What to make of the US military’s movements in the Pacific and a general’s wild warning about war
by Zachary B. Wolf
Fighter jets of the Eastern Theater Command of the Chinese People’s Liberation Army conduct joint combat training exercises around the island of Taiwan on August 7, 2022.
Multiple developments in recent weeks reinforce the US military’s new hyperfocus on China:
The US is beefing up its presence in the Pacific with a new military base – its first in 70 years – on the island of Guam, a US territory.
There is a new agreement between the US and Japan that will redesignate US Marines stationed on Japan, allowing them to fire anti-ship missiles.
Plus, the US military will gain expanded access to bases in the Philippines, a newly announced deal that drew US Defense Secretary Lloyd Austin to that country this week.
These military moves give the impression of resolve and focus that the US will help protect the democratic, self-governing island of Taiwan in the event of direct Chinese aggression.
China’s ruling Communist Party views Taiwan as part of its territory, despite never having controlled it, and has refused to rule out the use of military force to bring about what it calls “reunification.” The US provides Taiwan with defensive weapons but has remained intentionally ambiguous on whether it would intervene militarily in the event of a Chinese attack.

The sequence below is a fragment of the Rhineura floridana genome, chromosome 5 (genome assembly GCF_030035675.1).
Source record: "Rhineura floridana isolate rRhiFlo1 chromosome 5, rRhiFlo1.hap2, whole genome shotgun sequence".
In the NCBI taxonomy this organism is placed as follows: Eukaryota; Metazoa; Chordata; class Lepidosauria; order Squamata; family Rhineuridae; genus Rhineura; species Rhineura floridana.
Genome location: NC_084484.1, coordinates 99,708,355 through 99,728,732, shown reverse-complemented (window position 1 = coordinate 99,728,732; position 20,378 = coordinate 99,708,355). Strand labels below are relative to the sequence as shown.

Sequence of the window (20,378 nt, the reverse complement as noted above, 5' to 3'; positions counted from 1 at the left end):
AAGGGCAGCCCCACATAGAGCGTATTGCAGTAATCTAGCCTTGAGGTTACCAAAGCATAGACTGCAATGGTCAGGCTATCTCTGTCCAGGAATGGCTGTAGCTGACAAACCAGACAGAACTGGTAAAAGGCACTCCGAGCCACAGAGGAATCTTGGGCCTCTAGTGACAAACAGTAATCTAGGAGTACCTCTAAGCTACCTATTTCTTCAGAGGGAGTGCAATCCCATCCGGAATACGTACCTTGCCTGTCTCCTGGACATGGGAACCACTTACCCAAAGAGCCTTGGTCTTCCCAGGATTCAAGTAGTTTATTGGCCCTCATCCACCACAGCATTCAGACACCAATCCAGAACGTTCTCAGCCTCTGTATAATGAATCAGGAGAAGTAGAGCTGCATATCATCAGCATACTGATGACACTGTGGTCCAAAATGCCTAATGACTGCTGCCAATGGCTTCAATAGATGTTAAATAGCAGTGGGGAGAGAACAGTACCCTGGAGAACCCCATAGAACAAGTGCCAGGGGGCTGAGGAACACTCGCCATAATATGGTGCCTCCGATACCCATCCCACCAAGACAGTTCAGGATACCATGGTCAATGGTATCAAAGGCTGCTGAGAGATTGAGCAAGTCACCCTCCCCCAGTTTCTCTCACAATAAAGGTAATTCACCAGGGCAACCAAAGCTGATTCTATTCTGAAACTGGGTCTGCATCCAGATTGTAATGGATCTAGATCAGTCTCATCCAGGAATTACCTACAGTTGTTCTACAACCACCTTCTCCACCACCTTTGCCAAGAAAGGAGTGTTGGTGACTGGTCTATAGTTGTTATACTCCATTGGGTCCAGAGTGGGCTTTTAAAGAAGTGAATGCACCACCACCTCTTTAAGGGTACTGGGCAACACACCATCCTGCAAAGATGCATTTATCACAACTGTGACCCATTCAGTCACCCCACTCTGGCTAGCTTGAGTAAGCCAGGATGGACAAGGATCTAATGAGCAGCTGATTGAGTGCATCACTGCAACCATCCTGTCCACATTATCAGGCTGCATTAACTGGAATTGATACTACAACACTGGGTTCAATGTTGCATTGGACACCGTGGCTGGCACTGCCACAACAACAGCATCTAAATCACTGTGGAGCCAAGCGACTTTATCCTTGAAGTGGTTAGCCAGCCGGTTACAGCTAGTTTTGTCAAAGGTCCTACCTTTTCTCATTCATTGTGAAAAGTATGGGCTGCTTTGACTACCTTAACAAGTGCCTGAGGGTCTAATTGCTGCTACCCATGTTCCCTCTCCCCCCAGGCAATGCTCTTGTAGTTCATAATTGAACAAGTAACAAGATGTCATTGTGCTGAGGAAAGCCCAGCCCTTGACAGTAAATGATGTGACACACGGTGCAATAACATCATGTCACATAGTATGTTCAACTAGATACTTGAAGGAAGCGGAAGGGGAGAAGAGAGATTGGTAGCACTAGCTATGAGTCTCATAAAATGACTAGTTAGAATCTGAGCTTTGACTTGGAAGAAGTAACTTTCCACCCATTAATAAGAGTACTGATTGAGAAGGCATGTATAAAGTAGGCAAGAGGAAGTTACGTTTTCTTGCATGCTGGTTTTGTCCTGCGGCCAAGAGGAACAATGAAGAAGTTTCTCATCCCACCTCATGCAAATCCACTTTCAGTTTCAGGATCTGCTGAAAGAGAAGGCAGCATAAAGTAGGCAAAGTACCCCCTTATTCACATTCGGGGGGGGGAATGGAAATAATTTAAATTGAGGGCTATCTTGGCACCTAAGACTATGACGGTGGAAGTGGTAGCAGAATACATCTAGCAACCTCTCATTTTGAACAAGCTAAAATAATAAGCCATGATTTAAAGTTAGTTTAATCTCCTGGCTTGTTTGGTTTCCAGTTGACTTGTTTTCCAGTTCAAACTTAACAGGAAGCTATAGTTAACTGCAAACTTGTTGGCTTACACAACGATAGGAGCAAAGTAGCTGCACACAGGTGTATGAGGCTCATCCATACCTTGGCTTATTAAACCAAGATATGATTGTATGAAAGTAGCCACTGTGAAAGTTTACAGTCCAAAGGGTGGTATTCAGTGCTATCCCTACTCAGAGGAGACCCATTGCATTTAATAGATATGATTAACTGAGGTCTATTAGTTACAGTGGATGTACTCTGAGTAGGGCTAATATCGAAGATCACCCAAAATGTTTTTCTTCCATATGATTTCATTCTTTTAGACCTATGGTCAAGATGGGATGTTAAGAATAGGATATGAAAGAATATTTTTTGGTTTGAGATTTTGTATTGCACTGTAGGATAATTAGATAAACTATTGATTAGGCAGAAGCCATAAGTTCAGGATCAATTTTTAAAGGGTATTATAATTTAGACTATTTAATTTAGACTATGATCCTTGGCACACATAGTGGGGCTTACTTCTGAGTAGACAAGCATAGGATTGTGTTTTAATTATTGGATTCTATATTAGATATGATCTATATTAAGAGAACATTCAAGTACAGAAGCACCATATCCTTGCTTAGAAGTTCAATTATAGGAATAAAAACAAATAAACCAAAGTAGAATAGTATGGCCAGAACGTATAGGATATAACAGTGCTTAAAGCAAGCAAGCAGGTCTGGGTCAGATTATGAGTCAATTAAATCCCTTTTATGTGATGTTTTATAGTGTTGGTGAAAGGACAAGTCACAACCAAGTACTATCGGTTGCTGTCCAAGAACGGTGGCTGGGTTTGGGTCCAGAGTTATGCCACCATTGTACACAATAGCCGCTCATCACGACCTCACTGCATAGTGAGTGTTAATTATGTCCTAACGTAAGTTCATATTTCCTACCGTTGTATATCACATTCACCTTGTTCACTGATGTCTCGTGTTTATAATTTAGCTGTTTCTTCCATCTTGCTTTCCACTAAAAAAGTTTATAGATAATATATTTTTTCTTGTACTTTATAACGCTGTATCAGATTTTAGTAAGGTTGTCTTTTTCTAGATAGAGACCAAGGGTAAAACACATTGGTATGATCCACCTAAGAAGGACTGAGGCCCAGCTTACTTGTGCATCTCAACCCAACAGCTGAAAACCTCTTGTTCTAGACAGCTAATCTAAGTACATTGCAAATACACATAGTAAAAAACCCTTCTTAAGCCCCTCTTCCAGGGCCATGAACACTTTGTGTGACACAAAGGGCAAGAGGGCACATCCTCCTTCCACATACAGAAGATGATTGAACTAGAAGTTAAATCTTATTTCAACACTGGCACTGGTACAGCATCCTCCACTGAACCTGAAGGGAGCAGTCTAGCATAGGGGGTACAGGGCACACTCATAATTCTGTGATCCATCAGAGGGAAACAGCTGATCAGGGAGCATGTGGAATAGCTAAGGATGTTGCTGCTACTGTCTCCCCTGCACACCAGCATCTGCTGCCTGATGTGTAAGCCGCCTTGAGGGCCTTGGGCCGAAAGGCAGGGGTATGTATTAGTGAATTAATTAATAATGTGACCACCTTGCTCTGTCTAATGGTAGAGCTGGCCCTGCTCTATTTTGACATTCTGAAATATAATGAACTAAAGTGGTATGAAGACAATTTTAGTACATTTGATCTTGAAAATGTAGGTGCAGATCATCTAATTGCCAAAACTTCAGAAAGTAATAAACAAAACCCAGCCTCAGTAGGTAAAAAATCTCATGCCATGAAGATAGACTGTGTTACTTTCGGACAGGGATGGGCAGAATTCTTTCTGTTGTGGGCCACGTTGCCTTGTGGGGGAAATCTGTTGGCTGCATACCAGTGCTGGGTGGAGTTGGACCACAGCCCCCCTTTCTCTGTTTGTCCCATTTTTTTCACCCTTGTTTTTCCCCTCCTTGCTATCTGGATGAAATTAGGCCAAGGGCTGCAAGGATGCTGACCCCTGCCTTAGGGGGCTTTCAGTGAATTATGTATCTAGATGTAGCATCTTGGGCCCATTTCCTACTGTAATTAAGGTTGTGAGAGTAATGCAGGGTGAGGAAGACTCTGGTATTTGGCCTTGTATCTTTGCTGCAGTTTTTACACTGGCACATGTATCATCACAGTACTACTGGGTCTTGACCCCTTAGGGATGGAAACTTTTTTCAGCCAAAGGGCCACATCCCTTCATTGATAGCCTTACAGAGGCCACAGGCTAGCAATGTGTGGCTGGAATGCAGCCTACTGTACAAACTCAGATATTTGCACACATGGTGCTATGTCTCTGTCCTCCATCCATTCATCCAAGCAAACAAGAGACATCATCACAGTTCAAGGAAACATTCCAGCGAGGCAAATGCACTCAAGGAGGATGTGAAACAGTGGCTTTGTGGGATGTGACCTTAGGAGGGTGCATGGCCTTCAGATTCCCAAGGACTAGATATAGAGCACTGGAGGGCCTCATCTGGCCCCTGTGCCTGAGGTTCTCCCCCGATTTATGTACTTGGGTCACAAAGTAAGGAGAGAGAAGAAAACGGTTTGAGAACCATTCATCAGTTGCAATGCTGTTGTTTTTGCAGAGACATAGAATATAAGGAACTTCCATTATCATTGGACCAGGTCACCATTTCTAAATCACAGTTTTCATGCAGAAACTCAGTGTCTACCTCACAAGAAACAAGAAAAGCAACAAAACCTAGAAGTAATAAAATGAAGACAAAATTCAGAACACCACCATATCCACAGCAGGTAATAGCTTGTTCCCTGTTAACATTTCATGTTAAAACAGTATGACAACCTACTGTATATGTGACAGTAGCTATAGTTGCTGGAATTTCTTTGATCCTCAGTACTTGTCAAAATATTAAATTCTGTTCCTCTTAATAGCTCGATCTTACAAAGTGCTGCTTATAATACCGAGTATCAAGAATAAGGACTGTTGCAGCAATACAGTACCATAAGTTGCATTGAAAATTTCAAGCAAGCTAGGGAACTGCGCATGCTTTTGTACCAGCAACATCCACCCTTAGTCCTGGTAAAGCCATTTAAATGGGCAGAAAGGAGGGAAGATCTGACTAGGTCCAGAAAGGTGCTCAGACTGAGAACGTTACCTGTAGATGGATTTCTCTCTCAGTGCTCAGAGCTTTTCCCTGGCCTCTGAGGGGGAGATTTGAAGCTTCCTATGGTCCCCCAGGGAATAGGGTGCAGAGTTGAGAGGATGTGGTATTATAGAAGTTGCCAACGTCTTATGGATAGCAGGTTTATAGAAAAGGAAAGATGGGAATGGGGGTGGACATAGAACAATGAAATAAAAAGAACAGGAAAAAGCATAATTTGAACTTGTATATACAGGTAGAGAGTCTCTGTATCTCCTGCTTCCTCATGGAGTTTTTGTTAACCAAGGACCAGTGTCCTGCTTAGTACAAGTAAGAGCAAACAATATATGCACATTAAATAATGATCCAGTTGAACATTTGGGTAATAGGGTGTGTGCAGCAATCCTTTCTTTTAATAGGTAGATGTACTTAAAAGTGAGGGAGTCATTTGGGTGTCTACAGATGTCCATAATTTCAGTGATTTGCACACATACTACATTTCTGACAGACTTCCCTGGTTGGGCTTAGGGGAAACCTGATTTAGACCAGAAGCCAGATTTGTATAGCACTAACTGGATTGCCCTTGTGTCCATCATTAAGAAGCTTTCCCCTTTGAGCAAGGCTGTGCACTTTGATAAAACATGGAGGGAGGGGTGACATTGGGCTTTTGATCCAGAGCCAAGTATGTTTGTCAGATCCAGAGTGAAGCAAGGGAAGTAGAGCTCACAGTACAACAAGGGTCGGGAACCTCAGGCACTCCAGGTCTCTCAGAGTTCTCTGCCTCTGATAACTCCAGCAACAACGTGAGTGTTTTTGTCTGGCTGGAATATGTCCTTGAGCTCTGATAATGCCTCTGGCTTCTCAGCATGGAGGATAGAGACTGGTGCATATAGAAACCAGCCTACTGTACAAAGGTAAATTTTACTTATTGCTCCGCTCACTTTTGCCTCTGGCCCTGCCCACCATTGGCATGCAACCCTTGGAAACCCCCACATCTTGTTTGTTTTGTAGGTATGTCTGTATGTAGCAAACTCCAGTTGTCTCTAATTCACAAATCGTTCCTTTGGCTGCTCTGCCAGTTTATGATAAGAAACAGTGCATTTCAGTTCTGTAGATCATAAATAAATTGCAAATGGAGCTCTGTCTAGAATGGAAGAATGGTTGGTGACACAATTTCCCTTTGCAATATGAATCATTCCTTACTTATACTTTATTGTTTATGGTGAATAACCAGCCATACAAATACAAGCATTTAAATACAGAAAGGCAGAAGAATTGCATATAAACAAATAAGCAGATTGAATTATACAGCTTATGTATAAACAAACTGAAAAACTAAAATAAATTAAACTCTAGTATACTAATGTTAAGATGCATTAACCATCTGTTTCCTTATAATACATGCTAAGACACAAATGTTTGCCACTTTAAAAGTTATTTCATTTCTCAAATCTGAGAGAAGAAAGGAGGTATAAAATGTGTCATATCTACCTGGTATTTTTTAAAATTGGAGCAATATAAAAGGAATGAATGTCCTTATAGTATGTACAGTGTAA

Top US officials such as Chairman of the Joint Chiefs Gen. Mark Milley have said US intelligence suggests China’s goal is to be able to strengthen its military capabilities to levels required to potentially attack and seize Taiwan by 2027, something which analysts believe it does not possess at present.
If you look at a map, the Philippines, where the US has expanded its existing access to bases, is just south of Taiwan. The Japanese island of Okinawa, where Marines are stationed, is to the north.
China’s military is gaining – its navy is bigger than the US Navy
Writing about the Marines on Okinawa, CNN’s team has reported that the Pentagon is certainly aiming to be ready for any conflict with China – noting “the Pentagon’s desire to shift from the wars of the past in the Middle East to the region of the future in the Indo-Pacific. The change comes as simulated war games from a prominent Washington think tank found that Japan, and Okinawa in particular, would play a critical role in a military conflict with China, providing the United States with forward deployment and basing options.”
The military labels China as a “pacing threat,” meaning its military is making strategic strides against the US. In fact, China’s navy has surpassed the US Navy in fleet size, and some experts have warned that an American technological advantage may not be enough to maintain superiority, particularly when the US is committing many of its munitions to Ukraine.
When American politicians such as President Joe Biden talk about this current time period as an era in which democracies must stand up to autocracies, he’s largely talking about China and Russia.
Secretary of State Antony Blinken travels to China this weekend to discuss a range of issues with Chinese officials.
Biden has angered the Chinese government by repeatedly saying out loud what has been the assumed part of US foreign policy – that the US would respond if China was to move militarily against Taiwan.
Warnings about China wanting to supplant the US as the dominant world power are not new.
In March 2021, Navy Adm. Philip Davidson, who at the time was in charge of US Indo-Pacific Command, told lawmakers on Capitol Hill that China could be aiming to topple the “rules-based international order” by 2050 or sooner and could pose a direct threat to Taiwan even earlier, by 2027.